Introduction: Make a Removable Laptop Water Cooler! and Other Cool Devices
This Instructables will show you how to make an awesome water cooled heat extractor and pad cooler for your laptop.
So what is this heat extractor really? Well it's a device designed to make your laptop cool - in every meaning of the word. It can also make the fan obsolete and therefore completely silent. The pad cooler is intended for your HDD, graphics card, CPU or other devices that run hot.
This technique can also be used to make custom radiators in almost any sizes. Be sure to check every picture for more details!
This video shows you how easy and quick it is to install the pad cooler on a laptop HDD!
Step 1: Materials
You will need:
Copper plating (0.5 mm)
Copper tubing (I used 4 x 6 mm copper brakeline pipe)
Plate scissors (type straight)
Solder and flux
A stove or a blow torch
Laser printer and normal paper
6 mm Lip and spur drill ("centre tapped")
Bilge pump (or just run it from the tap)
Step 2: Making the Template
Clean the copper plate using alcohol or just soap and water. The templates are made in MS Paint and laser-printed on normal paper. Soak the templates in water for a couple of minutes and place them face down on the copper, making sure there are no bubbles or creases.
Make use of that old T-shirt and place a single layer on top of the template. Iron at max temp making sure that the centre of the iron covers all areas. After a while the water dries up and that's your cue to apply some more pressure. When you think you're done, do it some more.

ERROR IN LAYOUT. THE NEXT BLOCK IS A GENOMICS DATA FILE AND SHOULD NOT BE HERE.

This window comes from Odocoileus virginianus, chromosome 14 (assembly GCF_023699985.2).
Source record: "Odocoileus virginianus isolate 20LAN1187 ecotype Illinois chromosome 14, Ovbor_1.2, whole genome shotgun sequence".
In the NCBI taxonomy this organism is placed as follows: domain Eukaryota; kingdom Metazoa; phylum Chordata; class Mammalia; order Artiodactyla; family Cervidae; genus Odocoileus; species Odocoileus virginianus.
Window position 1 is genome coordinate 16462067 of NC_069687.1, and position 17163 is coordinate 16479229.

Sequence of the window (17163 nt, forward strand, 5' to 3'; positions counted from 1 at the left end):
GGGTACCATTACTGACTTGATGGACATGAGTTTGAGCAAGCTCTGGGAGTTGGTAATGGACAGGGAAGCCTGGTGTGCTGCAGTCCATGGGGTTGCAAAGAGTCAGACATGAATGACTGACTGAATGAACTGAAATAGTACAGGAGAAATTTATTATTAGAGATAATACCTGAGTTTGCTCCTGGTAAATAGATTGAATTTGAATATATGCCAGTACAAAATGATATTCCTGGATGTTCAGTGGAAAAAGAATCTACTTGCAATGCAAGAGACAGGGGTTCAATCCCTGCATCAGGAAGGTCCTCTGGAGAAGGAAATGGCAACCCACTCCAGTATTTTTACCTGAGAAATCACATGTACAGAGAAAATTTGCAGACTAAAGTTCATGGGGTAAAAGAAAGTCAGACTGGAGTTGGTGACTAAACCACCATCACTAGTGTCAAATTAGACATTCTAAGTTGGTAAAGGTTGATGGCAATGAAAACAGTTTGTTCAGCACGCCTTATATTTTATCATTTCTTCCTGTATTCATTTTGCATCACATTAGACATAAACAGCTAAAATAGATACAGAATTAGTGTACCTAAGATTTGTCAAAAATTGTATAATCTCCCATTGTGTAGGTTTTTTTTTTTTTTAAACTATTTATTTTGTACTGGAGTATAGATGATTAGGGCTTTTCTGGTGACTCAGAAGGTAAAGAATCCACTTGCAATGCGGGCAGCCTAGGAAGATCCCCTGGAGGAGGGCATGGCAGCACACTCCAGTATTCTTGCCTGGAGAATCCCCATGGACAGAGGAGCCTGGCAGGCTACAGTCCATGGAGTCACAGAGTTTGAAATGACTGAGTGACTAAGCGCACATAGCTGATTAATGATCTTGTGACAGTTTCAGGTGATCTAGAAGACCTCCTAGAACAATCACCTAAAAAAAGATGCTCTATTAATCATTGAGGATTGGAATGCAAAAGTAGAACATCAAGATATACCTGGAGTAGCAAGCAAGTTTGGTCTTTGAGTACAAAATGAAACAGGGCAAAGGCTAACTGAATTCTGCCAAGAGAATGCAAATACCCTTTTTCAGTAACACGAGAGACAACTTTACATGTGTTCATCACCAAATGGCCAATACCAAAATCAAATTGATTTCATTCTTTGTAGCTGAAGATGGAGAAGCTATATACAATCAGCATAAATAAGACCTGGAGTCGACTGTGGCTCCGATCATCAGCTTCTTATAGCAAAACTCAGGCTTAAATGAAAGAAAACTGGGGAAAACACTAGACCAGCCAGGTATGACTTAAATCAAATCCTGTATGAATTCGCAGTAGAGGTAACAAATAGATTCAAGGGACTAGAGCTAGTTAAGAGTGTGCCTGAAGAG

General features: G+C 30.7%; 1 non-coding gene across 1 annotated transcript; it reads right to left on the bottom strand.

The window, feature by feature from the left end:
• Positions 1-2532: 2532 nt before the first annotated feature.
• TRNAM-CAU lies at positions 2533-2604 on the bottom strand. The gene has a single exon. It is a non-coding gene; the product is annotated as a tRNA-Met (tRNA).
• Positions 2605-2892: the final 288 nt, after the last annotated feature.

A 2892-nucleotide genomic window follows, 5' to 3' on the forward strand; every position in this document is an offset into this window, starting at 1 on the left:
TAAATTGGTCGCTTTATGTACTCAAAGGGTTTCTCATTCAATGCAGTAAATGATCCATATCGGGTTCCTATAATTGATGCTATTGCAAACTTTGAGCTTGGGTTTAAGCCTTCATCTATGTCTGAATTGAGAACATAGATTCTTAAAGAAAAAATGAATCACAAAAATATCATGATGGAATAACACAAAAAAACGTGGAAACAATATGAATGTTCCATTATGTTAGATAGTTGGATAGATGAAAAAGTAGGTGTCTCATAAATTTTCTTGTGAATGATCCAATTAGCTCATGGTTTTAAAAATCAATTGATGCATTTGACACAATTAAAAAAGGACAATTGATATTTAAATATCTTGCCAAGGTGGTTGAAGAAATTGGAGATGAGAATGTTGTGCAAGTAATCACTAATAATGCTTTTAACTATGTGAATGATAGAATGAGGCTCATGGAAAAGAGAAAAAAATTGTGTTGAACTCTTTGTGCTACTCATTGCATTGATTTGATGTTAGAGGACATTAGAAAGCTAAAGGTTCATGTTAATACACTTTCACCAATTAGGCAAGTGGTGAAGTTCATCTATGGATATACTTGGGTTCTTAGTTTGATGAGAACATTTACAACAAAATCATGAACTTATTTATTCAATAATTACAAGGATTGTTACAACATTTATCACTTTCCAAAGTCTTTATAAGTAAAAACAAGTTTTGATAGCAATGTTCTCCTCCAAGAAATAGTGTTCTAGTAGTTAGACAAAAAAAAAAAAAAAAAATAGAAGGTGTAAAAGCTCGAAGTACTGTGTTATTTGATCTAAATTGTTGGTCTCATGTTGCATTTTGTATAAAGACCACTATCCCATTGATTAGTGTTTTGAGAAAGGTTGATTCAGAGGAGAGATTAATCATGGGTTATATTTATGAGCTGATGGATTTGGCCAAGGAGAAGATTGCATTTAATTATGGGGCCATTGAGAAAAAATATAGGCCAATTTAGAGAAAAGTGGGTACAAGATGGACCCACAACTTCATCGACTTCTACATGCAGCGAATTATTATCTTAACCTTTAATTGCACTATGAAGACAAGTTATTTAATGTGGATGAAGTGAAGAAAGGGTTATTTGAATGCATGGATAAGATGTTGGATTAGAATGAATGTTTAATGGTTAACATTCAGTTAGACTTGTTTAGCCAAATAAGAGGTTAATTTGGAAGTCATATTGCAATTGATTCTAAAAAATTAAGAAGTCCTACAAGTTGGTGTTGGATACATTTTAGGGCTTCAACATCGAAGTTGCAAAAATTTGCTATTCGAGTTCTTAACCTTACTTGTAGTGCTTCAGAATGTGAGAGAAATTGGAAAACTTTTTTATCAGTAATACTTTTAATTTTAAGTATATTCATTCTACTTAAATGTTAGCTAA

Step 3: Peeling and Drilling
Remove the template immediately after ironing while it's still hot. This is important!
You are now ready for drilling and cutting. This method can be used in the exact same manner to make printed circuit boards (PCB's).
Drilling precise holes can be a real struggle when using handheld power tools, even when using platinum coated HSS drill bits. The reason for this is that the copper can easily warp and the holes will then be misaligned. Remember that only a 1 mm off at the centre will result in a noticeable skewed fin at the end. The solution is to use a lip and spur drill, the "centre tapped" kind normally used for drilling in wood. Be sure to use slow speeds and drill on a flat wooden surface.
Step 4: The Final Cut. Almost
Cutting is pretty straight forward if you have a plate cutter. You could also use a regular pair of scissors -it only takes a bit more patience.
Cut the pipes and insert them into the fins. They should make a snug fit.
Inserting coins as temporary spacers will give you that professional finish I know you're looking for.
It's now ready for soldering (last picture). You could use a hot plate on a stove or a blowtorch. Make sure you clean the parts well before soldering and use a solder that contain flux.
Step 5: Making Ends Meet
This is a "end loop" made from a piece of plastic tubing. To make it, insert a length of wire (or any other flexible rod etc.), heat it gently and bend. The end flare is made by treading the tube over a piece of copper tubing and again heating it gently.
Step 6: Now Chill
This one has 7 blades. It protrudes about 9 mm out of the chassis which isn't bad at all. The pad cooler in the last picture is really a great way to keep your data and lap happy.
Now all you have to do is to hook it up to a bilge pump, or the tap water, or your local cryo lab, or... Use your imagination. Running some tubes on the back of your screen will make for the coolest most silent laptop in your neighbourhood. Please also have a look at my
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